The Psychology of Moral Conviction

This paper reviews current theory and research that indicates that attitudes held with strong moral conviction (‘moral mandates’) represent something psychologically distinct from other constructs
...

References

SHOWING 1-10 OF 39 REFERENCES

Justice-based opposition to social policies : Is it genuine ?

Three studies examined whether the concern for justice can be a genuine determinant of attitudes toward affirmative action (AA) or whether justice-based opposition merely masks prejudice. In line

Procedural Justice and Participation

Recent social psychological work on procedural justice suggests that people given the opportunity to participate in a decision are more likely to see that decision as just than those given no such

A Relational Model of Authority in Groups

Individual and corporate dispute resolution: Using procedural fairness as a decision heuristic.

The research reported in this paper was supported by the National Science Foundation (grants 84-11142 and 85-18597), the American Bar Foundation, and the Institute for Civil Justice of the RAND

Procedural and distributive justice: What is fair depends more on what comes first than on what comes next.

In this article, 2 experiments are presented. In both experiments, the independent variables were whether the procedure was accurate or inaccurate, whether the outcome was favorable or unfavorable,

Sometimes unfair procedures have nice aspects : On the psychology of the fair process effect

This article focuses on the psychology of the fair process effect (the frequently replicated finding that perceived procedural fairness positively affects people's reactions). It is argued that when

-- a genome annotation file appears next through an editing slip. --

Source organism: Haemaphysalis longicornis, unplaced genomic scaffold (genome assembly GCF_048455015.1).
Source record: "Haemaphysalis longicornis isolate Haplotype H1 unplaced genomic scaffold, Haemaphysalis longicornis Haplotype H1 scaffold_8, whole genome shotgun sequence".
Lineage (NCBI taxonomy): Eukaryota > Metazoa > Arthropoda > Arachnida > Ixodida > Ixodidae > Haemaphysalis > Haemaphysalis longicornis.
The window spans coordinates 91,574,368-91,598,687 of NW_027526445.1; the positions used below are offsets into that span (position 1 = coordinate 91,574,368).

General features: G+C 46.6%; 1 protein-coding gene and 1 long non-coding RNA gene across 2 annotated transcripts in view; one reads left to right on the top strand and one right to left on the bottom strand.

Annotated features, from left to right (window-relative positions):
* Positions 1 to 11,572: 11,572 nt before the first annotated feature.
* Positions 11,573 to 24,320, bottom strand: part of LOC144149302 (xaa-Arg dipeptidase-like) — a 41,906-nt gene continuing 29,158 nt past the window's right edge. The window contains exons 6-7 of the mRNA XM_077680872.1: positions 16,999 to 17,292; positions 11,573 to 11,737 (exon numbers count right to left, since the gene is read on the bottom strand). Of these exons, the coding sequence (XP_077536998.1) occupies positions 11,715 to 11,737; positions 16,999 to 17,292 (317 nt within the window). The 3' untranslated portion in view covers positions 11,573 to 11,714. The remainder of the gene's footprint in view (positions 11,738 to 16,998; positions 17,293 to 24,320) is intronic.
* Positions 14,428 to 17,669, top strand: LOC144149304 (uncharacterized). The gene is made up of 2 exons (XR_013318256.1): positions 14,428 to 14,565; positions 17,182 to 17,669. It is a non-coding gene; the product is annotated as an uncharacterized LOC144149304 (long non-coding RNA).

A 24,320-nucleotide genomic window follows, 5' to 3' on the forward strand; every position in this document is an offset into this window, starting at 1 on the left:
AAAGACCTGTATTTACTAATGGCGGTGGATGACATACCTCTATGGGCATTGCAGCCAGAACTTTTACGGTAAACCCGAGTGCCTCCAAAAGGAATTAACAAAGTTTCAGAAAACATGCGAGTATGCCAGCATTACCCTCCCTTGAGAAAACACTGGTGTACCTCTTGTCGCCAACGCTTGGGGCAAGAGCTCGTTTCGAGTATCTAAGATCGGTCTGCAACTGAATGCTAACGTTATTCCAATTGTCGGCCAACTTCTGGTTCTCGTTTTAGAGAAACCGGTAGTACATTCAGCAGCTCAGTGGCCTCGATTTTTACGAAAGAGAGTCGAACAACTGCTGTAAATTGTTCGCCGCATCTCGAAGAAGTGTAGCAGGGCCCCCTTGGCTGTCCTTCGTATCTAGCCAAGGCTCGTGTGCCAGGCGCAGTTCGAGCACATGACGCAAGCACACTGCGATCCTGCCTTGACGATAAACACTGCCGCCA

Evaluating Outcomes by Means of the Fair Process Effect: Evidence for Different Processes in Fairness and Satisfaction Judgments

The authors refine and extend their explanation of the psychology of the fair process effect (the positive influence of procedural fairness on outcome evaluations). On the basis of fairness heuristic

The psychology of the unthinkable: taboo trade-offs, forbidden base rates, and heretical counterfactuals.

Although the results fit the sacred-value-protection model (SVPM) better than rival formulations, the SVPM must draw on cross-cultural taxonomies of relational schemata to specify normative boundaries on thought.

New directions in equity research.

This article consists of four sections: The first section elucidates a general theory of social behavior—equity theory. Equity theory consists of four propositions designed to predict when

The role of attitude importance in social evaluation: a study of policy preferences, presidential candidate evaluations, and voting behavior.

  • J. Krosnick
  • Psychology
    Journal of personality and social psychology
  • 1988
The impact of policy attitudes on candidate preferences was found to depend on the importance of those attitudes, just as theory suggests, and two mechanisms were documented: People for whom a policy attitude is important perceive larger differences between competing candidates' attitudes, and important attitudes appear to be more accessible in memory than unimportant ones.